Should You Form an S or C Corporation?

Graph of S:C Corporation

 

 

 

 

The answer is: Do not do this unless you have consulted with an attorney and a tax professional and know exactly what you are getting yourself into. Forming an S or C Corporation makes sense only for a very small number of family child care providers.

I’ve previously written about why it’s best to be a sole proprietor and why it usually doesn’t make sense to form a partnership or Limited Liability Company (LLC).

An S or C Corporation is the most complex business entity under which to operate your child care program. When forming either of these types of corporations you must follow your state requirements which usually include: identifying corporate officers, drafting articles of incorporation and bylaws, and holding stockholders meetings. This is a lot of additional paperwork.

These corporations must pay state filing fees, annual state business fees, and higher tax preparation fees.

The main advantage of these corporations is reduced personal liability. This means that you are no longer personally liable for the debts of the business and in a lawsuit; only your business assets would be at risk. However, you can still be sued personally if you are negligent (shaking a baby or child abuse). Incorporating is no substitute for purchasing a lot of business liability insurance coverage ($1 million per occurrence and $3 million aggregate).

It’s possible to reduce your federal taxes by incorporating as an S or C Corporation. You will have to set yourself up as an employee of the corporation and pay various federal and state payroll taxes. But you can reduce your Social Security taxes by distributing some of your profit as dividends rather than as salary. There are differences in the taxes paid by an S or C Corporation. You will be better off with an S corporation if your profit is smaller.

This tax benefit comes at a price: You will owe federal and state unemployment taxes, file numerous federal and state payroll tax forms, and file quarterly estimated taxes.

However, the biggest drawback to being a corporation (other than the additional record keeping and paperwork) is you lose the ability to deduct house depreciation. This can be a major loss of a business deduction. It can be overcome but only if your profit is high enough (perhaps more than $30,000 per year).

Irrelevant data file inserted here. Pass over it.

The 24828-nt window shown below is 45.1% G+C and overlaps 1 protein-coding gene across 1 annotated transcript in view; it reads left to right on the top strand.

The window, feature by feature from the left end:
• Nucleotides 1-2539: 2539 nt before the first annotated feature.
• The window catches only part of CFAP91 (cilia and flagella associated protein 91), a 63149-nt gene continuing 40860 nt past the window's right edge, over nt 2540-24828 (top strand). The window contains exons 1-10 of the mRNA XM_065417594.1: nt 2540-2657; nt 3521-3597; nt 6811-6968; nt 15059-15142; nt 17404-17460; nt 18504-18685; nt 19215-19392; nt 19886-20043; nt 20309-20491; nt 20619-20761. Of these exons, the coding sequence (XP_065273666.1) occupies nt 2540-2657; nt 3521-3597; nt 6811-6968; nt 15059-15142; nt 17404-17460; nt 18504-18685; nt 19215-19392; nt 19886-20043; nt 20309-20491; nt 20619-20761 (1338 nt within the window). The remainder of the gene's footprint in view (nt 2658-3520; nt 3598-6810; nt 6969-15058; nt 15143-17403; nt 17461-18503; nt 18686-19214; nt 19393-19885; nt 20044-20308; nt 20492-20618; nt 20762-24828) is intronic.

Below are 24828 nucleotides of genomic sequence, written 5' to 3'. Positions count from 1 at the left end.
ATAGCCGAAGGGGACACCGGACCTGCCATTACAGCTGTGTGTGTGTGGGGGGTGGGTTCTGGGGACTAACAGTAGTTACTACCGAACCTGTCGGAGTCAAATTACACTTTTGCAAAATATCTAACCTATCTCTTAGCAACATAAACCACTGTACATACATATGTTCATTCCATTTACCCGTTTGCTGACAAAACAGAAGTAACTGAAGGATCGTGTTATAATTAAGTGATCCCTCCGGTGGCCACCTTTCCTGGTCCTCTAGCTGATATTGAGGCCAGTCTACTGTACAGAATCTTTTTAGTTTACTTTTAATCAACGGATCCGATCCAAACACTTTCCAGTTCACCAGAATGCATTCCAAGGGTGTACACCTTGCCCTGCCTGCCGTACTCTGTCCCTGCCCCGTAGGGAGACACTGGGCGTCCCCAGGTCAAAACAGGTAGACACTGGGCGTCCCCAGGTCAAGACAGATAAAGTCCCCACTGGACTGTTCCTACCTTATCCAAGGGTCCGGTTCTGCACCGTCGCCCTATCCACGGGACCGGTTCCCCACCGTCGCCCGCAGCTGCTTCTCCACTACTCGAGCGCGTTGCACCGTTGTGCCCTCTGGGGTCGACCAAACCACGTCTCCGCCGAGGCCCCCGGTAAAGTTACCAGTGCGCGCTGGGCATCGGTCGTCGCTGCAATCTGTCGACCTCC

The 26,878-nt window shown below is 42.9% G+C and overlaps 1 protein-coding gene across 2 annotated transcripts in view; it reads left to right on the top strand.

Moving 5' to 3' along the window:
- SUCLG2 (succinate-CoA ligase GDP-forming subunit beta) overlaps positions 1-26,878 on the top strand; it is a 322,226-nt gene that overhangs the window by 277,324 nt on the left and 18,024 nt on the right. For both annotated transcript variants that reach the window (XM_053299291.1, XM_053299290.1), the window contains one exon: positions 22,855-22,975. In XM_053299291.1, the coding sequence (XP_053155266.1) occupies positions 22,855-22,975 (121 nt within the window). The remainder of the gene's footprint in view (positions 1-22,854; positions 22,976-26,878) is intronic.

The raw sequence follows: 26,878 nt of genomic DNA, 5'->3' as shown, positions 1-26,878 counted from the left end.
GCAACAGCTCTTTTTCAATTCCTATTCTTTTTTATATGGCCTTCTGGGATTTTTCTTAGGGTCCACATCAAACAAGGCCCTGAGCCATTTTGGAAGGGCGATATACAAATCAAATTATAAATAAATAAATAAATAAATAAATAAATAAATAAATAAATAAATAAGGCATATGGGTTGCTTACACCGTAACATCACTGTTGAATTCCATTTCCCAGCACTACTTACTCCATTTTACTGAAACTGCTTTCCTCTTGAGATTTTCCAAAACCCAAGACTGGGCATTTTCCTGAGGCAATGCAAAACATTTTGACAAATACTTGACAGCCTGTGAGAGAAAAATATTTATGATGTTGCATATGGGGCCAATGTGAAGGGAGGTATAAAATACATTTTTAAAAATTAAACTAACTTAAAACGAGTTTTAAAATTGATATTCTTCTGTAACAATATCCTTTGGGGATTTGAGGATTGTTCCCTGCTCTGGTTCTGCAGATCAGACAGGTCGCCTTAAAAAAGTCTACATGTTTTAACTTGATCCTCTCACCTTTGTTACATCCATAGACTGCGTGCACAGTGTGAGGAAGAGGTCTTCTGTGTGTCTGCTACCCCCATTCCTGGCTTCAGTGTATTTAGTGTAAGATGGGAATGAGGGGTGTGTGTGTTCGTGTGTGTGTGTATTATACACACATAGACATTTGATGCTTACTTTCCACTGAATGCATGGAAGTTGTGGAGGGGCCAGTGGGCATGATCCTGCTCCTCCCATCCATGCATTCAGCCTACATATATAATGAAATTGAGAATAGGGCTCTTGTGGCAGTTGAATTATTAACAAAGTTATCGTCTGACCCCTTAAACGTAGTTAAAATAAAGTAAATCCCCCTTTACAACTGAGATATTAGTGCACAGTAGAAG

This is only a brief summary of S and C Corporations. You should learn much more about these entities before making a decision to incorporate.

For a detailed discussion of all the pros and cons of incorporating your business, see my Family Child Care Legal and Insurance Guide. See also my article, The Consequences of Incorporating.

This article is part of a series about business structures. See also “Should You Incorporate Your Family Child Care Business”“Should You Form a Family Child Care Partnership?” “Should You Set Up a Limited Liability Company (LLC)?” , “Should You Form an S or C Corporation?” and “Should You Set Up a Nonprofit Corporation?”

Tom Copeland – www.tomcopelandblog.com

 Image credit: billeater.com

Legal & Insurance For more information see my book Family Child Care Legal and Insurance Guide.



Categories: Incorporation, Legal & Insurance, Starting Your Business

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1 reply

  1. The costs and benefits to being an LLC and electing to be taxed as an S corporation (no corporate meeting, or minutes requirements) varies from state to state but a local CPA can calculate if it would be worth it. Yes your compliance costs are higher with an S corporation, especially if you don’t already have an employee or two. Additionally you do loose your depreciation which might only be 300-600 in deductions, but the time space utilization of your home and other assets can be “reimbursed” that is to say expensed through the corporation(you) meaning the bulk of the tax benefits are kept and economically the same. the big benefit is the employment taxes. If the operation is looking at 50,000 in net earnings you are looking at over 7,500 in Social security and medicare taxes before you even begin to pay for income taxes. if you were treated as an S corporation your pay might be say 20,000 as wages saving you over 4,500/year which usually pays for the added costs of compliance and can usually get you an accountant year round to provide consulting, bookkeeping, financial reporting, tax planning, etc. To conclude, it may be appropriate to consider being an S Corporation, but that usually requires enough net earnings before it pays for itself through the tax savings.

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